A volunteer association means a group of volunteers working together for one or more community purposes where none of the volunteers (whether alone or jointly with any other volunteers), employs anyone to carry out work for their association.
For example, your local sporting association coaches and referees junior sports matches on a Saturday morning. The coaches and referees are parents of players and they're not paid. So your sporting association is not subject to work health and safety laws because it has a community purpose and there are no paid workers.
Other examples of volunteer associations that might not employ workers can include:
- local community care groups
- resident groups or committees
- literary and art clubs
- bushwalking clubs
- garden clubs
Status of volunteers
Volunteers doing work for a volunteer association are not considered workers and are exempt from WHS laws. However it's in everyone's interests to maintain a safe environment when they carry out volunteer work.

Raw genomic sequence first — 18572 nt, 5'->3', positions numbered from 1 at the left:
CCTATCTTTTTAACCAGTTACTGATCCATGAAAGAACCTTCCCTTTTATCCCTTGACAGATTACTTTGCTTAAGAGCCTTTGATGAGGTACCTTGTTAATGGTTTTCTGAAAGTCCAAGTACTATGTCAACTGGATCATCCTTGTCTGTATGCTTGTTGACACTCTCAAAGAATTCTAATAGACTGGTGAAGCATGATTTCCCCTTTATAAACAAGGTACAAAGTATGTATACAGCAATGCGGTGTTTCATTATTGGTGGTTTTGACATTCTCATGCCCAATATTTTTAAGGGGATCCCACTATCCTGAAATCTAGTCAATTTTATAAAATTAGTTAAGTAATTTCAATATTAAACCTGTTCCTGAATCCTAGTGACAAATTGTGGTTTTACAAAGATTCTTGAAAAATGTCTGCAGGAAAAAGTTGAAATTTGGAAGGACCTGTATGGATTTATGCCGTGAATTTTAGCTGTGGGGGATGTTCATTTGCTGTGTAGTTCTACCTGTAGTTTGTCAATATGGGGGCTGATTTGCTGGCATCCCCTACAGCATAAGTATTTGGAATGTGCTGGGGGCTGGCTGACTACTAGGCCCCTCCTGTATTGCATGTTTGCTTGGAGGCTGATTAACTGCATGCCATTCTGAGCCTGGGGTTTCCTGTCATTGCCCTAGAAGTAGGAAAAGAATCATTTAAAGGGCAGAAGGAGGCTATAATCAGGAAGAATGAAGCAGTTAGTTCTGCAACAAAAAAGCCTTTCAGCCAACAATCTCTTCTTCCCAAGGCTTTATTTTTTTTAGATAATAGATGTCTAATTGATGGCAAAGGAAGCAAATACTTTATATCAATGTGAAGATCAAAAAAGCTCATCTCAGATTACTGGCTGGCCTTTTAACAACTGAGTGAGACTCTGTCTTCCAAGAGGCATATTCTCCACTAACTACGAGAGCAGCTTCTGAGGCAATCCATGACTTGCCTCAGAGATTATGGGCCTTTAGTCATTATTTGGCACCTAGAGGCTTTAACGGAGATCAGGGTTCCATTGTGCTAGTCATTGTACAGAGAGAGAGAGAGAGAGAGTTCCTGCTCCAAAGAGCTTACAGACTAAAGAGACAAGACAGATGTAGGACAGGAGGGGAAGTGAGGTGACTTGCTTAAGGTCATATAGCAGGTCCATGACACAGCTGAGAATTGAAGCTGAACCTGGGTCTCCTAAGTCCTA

That's why we recommend you comply with the WHS legislation as your standard for health and safety. Your volunteer association will benefit by:
- knowing the health and safety of their volunteers is protected
- retaining their volunteers which avoids recruiting and training new people
- enhancing their status as a responsible community association
- reducing risks to the reputation of the association
A person who volunteers to carry out work for an employer or business (or other person conducting a business or undertaking (PCBU)) is a worker under the WHS Act. The PCBU will owe them health and safety duties under the WHS Act.